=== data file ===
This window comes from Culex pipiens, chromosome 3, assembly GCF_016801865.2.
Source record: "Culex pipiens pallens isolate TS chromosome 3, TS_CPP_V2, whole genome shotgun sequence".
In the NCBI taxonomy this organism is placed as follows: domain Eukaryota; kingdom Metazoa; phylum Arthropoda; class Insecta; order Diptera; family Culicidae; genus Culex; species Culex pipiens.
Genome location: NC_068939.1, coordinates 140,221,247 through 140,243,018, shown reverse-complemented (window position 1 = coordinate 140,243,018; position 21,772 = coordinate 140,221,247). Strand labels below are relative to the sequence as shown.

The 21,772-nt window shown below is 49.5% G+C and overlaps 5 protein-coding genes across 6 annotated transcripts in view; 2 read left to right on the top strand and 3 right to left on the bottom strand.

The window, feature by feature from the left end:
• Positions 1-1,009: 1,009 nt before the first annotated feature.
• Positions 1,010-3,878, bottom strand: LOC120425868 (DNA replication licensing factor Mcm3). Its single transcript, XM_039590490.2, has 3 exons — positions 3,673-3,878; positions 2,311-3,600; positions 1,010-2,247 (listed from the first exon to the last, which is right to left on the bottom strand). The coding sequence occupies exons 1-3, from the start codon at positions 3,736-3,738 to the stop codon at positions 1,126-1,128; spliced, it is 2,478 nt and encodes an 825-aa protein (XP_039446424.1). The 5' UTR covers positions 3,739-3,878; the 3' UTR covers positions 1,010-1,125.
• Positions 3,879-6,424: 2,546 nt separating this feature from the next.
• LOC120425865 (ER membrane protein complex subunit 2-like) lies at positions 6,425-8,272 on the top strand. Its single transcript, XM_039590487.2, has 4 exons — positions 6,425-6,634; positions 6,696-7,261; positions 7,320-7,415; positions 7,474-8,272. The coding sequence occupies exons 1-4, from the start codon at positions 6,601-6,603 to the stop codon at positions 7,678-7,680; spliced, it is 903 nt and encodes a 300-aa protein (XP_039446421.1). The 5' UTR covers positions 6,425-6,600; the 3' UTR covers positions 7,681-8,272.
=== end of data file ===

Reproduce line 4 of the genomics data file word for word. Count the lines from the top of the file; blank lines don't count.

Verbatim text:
Genome location: NC_068939.1, coordinates 140,221,247 through 140,243,018, shown reverse-complemented (window position 1 = coordinate 140,243,018; position 21,772 = coordinate 140,221,247). Strand labels below are relative to the sequence as shown.